Bed Bug Signs
If you are reading this article, you may already have good reason to believe that you are living with bed bugs. To verify that bed bugs are the reason for the itchy bumps on your skin (and not fleas, or some other pest), here are some tell-tale signs to look for. It’s best to do this at night using a flashlight and magnifying glass.
What are the Signs of a Bed bug Infestation?
- Bite marks on the face, neck, arms, hands, or other parts of the body
- Delayed responses may occur anywhere from a week to two weeks after
- Bed bug exoskeletons after molting
- Bed bugs in the folds of furniture, fabrics, or cracks and crevices in bed room
- Bed bug droppings are extremely small and are commonly hard to see. The more prevalent the infestation or population the more clusters of feces that can be seen better with the naked eye.
- Rust colored or blood spots or fecal matter in the areas of bed bug hiding places
- Also the presence of a sweet musty odor
Signs of Bed Bug Infestation:
1) tiny black spots (excrement) on linens or other objects
2) small red stains from crushed bed bugs
3) translucent light brown skin casings
4) live bed bugs that rusty-red in color, about the size of an apple seed.
Signs of Bed Bug Infestation:
Some of the signs of bed bugs include small blood stains or small, light brown skins found on bed sheets, headboards, walls, and other areas of a room. Look for these physical signs:
- Tiny black spots (excrement) on linens or other objects that when wet will turn red, small red stains from crushed bed bugs, translucent light brown skin casings, live bed bugs that are rusty-red in color, about the size of an apple seed.
- Typically, bedbugs like to stay as close as possible to their human hosts. Look for dark fecal spots — digested human blood — or even the bugs themselves on bed sheets, in the seams of a mattress, between the mattress and box spring, in the crevices of a box spring, and in the corners of the mattress by the headboard.
- To thoroughly inspect your bedding, dismantle the bed and stand all of the components on edge so that upper and lower surfaces can be examined.
- Nightstands and dressers should be emptied and examined inside and out, then tipped over to inspect the woodwork beneath. Often, the bugs will be hiding in cracks, corners and recesses.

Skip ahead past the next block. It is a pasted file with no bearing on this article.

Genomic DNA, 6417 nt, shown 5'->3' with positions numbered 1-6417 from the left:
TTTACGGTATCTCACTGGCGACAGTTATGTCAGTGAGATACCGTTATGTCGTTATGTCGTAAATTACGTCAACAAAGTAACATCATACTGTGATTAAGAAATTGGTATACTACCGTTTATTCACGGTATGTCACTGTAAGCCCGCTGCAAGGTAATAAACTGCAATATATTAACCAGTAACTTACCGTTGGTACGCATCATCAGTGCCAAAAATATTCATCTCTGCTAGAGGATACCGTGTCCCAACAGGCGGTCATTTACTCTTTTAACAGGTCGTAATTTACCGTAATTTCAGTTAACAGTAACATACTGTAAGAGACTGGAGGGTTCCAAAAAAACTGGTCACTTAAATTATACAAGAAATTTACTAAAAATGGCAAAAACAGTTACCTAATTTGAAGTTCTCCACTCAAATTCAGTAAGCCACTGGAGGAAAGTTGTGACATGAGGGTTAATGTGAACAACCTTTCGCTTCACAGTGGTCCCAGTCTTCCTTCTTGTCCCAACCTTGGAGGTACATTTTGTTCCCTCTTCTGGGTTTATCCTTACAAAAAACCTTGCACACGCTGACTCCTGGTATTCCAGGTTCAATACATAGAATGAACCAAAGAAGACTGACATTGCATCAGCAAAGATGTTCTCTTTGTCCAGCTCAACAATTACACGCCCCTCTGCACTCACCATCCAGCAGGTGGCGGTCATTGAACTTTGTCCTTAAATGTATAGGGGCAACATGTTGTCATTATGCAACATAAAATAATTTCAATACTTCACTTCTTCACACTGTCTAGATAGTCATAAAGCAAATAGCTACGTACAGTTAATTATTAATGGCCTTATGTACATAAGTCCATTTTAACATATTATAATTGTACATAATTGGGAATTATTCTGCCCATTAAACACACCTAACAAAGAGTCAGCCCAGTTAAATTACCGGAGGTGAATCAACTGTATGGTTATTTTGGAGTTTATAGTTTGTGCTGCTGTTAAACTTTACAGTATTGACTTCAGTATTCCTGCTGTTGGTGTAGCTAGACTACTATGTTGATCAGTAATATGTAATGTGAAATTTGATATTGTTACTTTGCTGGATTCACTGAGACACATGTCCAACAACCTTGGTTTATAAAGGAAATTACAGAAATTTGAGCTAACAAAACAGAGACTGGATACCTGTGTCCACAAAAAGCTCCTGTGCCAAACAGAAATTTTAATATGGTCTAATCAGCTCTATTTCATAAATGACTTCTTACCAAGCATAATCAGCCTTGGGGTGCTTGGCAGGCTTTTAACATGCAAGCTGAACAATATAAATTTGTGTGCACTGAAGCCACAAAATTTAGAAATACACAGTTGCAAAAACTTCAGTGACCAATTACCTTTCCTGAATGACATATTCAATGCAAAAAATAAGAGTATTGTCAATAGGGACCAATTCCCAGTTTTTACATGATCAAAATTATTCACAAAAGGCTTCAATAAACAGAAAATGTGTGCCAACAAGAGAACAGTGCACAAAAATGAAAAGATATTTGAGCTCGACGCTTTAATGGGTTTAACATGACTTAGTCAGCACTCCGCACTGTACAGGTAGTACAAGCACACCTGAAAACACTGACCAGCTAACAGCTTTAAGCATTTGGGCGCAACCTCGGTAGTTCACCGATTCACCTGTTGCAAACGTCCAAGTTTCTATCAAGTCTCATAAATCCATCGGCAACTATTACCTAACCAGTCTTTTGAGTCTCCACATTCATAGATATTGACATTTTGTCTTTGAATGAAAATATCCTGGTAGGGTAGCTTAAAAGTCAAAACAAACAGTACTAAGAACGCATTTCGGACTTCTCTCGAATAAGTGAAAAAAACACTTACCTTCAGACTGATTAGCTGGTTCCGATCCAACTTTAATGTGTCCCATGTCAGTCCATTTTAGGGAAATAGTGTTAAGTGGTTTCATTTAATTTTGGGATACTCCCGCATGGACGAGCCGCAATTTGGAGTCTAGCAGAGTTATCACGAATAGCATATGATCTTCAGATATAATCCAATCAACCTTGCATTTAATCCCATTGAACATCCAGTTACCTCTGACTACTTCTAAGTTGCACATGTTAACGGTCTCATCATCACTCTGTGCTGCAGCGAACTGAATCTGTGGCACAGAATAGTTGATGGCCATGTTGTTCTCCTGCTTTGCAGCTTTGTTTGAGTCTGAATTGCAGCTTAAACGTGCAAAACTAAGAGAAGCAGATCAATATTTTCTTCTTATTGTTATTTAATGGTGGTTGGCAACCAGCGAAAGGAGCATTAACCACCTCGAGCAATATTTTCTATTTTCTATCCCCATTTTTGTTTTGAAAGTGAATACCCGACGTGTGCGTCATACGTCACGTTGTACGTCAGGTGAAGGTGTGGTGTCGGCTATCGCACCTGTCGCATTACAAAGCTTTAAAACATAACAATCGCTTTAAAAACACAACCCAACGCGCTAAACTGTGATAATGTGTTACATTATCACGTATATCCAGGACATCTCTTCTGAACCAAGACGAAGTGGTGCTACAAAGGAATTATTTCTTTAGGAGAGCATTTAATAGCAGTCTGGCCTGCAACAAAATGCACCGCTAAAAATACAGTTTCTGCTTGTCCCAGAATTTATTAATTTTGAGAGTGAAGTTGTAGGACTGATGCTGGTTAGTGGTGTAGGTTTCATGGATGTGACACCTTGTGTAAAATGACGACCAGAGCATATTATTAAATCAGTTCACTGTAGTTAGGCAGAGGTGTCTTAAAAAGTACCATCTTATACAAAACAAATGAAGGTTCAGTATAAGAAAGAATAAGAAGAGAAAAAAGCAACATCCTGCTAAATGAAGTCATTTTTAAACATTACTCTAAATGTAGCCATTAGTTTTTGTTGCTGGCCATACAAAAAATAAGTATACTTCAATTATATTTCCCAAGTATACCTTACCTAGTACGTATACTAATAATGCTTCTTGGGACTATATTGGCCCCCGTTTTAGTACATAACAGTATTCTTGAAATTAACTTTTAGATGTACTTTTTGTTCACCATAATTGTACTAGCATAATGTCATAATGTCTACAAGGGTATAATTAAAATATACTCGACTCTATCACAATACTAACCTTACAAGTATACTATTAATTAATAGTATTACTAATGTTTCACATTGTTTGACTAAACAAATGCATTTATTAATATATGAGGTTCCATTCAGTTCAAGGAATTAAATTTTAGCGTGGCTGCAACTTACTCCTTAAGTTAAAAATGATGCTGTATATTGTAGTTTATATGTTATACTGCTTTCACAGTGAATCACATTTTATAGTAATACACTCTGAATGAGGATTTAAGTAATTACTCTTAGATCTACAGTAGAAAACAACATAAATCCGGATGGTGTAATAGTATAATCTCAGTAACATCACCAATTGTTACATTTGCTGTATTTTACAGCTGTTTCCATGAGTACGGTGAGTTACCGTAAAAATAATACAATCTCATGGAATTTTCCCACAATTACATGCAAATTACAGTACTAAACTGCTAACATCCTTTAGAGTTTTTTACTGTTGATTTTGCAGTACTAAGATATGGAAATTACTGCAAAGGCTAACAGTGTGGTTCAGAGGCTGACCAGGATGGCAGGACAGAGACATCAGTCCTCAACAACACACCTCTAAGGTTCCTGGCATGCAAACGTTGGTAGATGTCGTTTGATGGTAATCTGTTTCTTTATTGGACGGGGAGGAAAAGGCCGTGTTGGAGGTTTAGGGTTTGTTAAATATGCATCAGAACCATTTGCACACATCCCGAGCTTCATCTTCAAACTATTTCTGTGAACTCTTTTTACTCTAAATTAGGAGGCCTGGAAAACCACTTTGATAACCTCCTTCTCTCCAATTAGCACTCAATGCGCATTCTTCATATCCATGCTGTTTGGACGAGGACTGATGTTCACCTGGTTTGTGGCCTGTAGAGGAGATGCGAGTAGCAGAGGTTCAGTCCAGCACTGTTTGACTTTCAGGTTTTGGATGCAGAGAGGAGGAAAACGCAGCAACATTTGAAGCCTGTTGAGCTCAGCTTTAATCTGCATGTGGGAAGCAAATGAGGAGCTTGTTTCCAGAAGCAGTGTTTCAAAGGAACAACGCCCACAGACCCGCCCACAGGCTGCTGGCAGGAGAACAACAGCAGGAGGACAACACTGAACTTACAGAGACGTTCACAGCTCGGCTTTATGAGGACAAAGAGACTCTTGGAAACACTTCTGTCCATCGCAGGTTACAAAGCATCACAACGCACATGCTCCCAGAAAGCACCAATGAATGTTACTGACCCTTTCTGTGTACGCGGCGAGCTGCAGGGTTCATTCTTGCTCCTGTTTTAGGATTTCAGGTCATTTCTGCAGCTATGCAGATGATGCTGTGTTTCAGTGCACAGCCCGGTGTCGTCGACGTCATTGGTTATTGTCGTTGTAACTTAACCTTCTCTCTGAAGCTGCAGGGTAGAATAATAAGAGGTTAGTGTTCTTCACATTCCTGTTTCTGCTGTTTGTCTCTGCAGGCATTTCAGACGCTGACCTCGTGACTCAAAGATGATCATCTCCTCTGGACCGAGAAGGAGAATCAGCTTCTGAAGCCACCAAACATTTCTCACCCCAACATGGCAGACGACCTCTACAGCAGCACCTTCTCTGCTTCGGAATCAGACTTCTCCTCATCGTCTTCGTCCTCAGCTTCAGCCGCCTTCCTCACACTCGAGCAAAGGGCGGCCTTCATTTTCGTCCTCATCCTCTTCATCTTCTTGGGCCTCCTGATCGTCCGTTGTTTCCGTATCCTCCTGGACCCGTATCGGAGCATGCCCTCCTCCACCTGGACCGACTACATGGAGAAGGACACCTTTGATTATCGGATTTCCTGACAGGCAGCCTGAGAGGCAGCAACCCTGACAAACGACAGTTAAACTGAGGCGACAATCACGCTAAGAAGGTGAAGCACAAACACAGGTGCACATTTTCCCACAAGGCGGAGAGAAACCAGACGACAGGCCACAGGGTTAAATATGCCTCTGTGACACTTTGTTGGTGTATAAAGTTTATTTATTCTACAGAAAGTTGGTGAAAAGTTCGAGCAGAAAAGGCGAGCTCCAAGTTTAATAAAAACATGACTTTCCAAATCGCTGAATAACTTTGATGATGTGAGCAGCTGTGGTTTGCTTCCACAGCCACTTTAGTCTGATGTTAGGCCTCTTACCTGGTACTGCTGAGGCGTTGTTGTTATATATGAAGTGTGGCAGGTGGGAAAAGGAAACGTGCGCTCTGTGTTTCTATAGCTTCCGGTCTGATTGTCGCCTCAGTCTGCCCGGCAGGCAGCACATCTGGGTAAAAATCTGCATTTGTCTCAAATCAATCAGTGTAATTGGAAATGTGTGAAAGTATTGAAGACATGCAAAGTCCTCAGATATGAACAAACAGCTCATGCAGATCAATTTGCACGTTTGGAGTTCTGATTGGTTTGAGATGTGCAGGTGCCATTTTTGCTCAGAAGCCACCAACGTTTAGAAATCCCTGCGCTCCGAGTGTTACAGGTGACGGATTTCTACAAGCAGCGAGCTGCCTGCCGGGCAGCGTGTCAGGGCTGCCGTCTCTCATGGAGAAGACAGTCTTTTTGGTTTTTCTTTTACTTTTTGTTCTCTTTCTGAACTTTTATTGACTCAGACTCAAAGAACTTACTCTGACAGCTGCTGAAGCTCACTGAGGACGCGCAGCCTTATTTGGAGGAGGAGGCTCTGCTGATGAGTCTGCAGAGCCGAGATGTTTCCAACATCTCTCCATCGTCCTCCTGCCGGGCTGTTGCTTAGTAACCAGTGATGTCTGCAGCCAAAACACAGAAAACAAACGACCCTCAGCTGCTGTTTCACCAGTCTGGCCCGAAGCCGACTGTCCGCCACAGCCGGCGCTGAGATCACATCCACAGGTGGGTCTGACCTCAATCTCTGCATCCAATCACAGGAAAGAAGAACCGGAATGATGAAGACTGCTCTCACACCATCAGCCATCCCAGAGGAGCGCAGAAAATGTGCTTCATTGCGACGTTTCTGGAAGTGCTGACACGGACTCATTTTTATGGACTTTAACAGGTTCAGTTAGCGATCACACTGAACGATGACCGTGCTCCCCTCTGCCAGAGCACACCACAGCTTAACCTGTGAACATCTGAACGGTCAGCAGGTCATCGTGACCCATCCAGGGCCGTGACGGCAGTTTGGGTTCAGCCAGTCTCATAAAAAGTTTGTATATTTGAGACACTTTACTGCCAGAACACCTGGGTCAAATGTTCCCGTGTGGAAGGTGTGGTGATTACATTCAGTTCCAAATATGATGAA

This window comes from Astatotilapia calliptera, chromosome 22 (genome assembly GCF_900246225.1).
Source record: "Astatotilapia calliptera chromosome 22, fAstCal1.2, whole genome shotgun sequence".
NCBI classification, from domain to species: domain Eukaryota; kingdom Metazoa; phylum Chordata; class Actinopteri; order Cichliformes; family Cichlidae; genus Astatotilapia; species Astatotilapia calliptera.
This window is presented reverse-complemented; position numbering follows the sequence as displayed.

- Heavy infestations may have a musty or "buggy" smell, but the odor often isn't apparent and shouldn't be relied on for detection.
Where to Look For These Signs:
1) Linens, bed sheets, and pillowcases
2) Upper and lower mattress seams, zippers, and around tags
3) On and around bed springs
4) On and behind the head board and bed frame
5) Inside drawers
6) In cracks in the floor and walls
7) In the folds and creases of furniture, and on the underside
8) Behind wall pictures and hangings and on the underside of lamp shades.
What is the difference between a bed bug and flea bite?
A bed bug bite starts out painless and later becomes an itchy, red welt. These welts may occasionally bleed. The main difference between bed bug and flea bites is that a flea bite has a red dot in the center of it, while the bed bug bite does not have any red dot. While they can be uncomfortable, bed bug bites are not known to cause disease.
See more frequently asked question about Bed bugs.
What to do if you find signs of bed bug infestation
The following articles can help you to perform your own bed bug inspection and treatment:
How To Do Your Own Bed Bug Inspection
How To Get Rid of Bed Bugs
Bed Bug Mattress Covers
Pesticide-Free Bed Bug Control
When to call in a professional
If you feel at all uncomfortable performing your own bed bug inspection and treatment, or the infestation is already at a very progressed state, it may be best to call in a pest control professional.
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